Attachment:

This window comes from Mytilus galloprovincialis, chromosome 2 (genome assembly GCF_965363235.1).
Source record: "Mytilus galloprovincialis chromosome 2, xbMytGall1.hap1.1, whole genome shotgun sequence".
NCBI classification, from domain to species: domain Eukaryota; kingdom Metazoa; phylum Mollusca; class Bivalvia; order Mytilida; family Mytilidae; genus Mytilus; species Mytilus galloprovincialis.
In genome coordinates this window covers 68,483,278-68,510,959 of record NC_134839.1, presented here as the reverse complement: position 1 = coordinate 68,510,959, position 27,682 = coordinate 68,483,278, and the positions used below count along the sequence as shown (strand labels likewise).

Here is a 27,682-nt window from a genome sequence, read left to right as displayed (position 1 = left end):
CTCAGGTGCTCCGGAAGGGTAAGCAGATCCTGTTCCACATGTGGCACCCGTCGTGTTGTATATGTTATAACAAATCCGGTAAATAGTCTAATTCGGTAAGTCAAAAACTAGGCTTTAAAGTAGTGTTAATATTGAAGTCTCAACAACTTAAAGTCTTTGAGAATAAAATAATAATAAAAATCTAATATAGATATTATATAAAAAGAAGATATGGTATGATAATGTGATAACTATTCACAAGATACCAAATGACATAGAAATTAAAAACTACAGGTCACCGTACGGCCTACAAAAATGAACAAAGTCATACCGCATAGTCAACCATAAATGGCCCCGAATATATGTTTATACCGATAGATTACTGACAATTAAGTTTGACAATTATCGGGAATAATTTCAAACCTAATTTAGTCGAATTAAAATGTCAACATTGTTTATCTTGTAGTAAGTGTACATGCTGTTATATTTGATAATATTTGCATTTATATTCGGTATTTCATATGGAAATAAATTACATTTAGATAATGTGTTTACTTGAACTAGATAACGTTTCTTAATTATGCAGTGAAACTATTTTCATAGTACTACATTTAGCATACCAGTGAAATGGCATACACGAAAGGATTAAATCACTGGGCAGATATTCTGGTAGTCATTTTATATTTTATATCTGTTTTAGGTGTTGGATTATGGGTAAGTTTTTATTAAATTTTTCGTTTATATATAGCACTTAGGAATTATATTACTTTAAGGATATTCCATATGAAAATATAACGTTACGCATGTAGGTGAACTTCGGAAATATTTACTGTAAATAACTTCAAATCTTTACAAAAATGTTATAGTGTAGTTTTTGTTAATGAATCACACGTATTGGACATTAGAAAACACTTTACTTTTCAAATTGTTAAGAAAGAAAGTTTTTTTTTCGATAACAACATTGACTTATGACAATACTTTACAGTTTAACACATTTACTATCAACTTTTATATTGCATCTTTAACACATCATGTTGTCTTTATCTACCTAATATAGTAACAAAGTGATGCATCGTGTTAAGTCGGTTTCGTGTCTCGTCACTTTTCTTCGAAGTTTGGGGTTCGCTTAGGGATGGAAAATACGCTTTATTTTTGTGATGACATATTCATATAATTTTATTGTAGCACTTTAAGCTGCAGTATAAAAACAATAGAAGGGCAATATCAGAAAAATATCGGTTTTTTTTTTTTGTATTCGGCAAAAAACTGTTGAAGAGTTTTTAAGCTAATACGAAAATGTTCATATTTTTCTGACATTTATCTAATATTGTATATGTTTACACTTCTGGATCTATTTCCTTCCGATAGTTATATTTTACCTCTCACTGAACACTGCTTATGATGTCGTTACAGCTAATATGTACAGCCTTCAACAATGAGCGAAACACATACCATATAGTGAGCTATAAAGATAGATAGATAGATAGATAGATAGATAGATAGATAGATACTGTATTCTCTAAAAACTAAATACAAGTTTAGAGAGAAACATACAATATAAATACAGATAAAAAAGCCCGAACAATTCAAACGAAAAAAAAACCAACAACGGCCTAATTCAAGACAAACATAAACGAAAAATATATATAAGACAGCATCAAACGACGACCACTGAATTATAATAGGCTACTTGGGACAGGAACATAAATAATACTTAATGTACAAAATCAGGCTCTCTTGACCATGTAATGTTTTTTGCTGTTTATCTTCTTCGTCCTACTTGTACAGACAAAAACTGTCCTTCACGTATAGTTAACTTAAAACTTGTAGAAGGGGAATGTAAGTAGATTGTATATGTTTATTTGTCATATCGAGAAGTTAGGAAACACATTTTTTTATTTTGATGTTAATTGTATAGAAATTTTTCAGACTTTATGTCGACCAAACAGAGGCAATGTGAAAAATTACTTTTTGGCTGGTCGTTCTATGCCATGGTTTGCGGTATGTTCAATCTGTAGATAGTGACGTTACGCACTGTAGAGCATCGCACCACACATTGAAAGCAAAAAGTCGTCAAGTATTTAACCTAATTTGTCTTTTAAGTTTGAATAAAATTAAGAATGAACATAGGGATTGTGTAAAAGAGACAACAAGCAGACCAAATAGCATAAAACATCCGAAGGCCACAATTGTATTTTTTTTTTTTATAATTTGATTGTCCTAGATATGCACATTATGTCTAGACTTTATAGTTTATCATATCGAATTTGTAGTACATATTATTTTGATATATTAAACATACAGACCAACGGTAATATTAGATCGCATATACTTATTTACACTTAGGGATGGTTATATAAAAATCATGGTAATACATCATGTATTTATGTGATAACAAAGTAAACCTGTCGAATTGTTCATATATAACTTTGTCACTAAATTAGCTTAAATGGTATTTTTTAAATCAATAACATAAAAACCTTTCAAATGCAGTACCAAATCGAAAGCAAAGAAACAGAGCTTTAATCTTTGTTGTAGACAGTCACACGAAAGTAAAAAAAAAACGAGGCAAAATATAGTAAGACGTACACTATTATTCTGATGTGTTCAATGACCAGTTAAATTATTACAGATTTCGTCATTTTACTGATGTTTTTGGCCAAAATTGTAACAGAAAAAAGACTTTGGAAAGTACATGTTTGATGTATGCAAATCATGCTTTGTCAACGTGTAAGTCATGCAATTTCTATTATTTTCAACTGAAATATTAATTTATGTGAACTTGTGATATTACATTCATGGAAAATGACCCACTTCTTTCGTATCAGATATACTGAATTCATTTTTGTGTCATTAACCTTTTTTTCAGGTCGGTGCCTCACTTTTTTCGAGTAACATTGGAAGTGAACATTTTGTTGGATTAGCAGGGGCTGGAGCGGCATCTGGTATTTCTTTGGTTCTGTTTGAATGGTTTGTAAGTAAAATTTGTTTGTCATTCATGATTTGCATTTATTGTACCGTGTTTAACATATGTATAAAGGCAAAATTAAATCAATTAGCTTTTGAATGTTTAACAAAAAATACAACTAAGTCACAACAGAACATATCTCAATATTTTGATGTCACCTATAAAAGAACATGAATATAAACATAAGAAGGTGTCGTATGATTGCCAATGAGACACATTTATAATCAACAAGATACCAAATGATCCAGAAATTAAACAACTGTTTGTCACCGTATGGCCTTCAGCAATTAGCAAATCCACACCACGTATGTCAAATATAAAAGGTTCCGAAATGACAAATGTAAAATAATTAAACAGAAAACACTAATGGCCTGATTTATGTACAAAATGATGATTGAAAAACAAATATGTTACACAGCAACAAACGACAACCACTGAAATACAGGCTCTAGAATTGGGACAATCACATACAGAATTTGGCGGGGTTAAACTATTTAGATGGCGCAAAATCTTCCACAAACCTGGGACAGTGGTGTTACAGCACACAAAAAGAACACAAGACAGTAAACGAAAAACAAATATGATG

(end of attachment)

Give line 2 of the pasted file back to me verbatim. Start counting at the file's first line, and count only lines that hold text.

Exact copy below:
Source record: "Mytilus galloprovincialis chromosome 2, xbMytGall1.hap1.1, whole genome shotgun sequence".